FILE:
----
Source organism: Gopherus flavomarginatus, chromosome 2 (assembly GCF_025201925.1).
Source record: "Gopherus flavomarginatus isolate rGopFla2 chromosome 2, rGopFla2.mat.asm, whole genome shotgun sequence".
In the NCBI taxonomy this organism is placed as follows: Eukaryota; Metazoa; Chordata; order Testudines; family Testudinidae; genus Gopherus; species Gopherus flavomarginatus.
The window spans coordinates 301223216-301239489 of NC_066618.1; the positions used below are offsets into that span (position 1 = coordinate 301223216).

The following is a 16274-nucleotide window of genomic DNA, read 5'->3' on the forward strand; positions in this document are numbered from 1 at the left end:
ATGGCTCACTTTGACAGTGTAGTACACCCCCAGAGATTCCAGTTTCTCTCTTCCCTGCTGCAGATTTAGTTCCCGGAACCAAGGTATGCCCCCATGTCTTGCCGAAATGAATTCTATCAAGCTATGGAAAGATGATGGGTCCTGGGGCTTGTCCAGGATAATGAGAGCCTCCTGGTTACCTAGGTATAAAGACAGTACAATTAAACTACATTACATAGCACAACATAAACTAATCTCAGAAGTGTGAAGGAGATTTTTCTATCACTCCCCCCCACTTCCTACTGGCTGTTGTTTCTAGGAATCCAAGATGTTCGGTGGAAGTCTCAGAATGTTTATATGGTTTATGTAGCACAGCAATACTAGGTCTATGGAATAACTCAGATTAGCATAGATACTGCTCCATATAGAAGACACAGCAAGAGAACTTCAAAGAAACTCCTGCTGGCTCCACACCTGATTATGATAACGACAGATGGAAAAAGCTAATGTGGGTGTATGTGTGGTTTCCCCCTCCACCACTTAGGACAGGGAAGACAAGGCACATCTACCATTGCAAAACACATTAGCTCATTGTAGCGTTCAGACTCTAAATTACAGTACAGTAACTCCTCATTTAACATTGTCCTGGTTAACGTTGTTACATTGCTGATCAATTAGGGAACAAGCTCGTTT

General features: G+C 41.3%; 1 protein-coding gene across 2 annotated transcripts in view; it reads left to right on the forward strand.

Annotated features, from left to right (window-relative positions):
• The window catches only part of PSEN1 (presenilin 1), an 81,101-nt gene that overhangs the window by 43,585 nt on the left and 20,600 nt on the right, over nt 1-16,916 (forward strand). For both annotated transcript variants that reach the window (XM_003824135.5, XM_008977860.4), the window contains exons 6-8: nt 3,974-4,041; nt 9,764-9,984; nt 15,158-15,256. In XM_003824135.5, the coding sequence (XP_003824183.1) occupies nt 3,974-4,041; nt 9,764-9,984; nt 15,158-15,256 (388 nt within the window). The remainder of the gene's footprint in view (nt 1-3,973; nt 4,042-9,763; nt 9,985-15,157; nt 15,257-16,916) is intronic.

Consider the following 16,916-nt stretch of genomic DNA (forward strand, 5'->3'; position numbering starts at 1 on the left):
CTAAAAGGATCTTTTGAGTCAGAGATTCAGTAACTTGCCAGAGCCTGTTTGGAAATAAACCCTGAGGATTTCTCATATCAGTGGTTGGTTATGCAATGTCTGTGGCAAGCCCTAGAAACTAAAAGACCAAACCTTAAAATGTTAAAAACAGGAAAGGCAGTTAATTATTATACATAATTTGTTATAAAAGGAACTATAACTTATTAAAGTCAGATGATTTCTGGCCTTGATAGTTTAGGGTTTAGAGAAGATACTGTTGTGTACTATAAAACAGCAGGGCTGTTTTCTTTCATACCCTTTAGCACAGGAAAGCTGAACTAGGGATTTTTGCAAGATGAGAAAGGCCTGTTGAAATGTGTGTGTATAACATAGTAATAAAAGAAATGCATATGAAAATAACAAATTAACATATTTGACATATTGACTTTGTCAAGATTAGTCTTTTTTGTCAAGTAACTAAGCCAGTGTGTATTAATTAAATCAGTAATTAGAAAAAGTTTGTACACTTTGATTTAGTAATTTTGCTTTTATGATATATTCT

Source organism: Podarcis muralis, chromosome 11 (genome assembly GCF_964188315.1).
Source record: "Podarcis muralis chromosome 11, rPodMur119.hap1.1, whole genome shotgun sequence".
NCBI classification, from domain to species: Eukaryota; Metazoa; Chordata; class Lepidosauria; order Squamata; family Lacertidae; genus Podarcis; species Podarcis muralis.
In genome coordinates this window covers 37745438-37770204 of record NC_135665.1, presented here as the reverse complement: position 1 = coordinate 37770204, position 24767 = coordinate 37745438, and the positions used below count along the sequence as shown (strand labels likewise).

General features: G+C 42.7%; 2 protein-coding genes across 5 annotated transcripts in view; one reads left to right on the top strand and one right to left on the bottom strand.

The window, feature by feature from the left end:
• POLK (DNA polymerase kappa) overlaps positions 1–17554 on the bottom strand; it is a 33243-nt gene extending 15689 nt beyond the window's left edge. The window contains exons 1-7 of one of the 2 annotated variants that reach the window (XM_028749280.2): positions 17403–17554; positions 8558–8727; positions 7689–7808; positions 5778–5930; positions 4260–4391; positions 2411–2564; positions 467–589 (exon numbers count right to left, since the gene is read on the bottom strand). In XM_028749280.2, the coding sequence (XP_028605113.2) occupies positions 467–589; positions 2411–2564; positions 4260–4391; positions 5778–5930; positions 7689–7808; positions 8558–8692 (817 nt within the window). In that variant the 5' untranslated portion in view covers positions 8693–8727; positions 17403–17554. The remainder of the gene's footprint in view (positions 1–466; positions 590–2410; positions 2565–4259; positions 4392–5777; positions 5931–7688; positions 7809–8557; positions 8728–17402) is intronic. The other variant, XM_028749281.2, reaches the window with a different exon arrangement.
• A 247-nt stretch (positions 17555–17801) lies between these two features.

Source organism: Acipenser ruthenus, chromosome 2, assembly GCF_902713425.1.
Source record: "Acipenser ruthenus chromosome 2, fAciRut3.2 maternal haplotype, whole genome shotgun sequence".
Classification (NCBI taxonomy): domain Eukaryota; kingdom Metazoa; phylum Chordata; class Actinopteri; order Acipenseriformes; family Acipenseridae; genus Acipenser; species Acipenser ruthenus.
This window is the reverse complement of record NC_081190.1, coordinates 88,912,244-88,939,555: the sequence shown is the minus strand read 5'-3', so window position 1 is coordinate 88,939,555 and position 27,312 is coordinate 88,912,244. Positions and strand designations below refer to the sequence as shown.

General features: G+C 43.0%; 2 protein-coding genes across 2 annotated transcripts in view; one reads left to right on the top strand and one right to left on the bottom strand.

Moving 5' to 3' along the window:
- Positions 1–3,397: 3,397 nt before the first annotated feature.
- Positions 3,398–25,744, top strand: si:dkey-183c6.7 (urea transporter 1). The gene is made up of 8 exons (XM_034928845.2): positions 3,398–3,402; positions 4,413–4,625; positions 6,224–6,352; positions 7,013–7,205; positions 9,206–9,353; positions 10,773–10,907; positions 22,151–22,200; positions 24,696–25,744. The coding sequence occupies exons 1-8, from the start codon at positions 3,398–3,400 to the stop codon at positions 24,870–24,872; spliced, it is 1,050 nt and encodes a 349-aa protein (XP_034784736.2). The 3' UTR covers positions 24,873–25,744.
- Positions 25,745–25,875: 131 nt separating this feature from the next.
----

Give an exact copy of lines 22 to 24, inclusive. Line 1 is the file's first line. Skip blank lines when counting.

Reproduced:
Classification (NCBI taxonomy): domain Eukaryota; kingdom Metazoa; phylum Chordata; class Actinopteri; order Acipenseriformes; family Acipenseridae; genus Acipenser; species Acipenser ruthenus.
This window is the reverse complement of record NC_081190.1, coordinates 88,912,244-88,939,555: the sequence shown is the minus strand read 5'-3', so window position 1 is coordinate 88,939,555 and position 27,312 is coordinate 88,912,244. Positions and strand designations below refer to the sequence as shown.

General features: G+C 43.0%; 2 protein-coding genes across 2 annotated transcripts in view; one reads left to right on the top strand and one right to left on the bottom strand.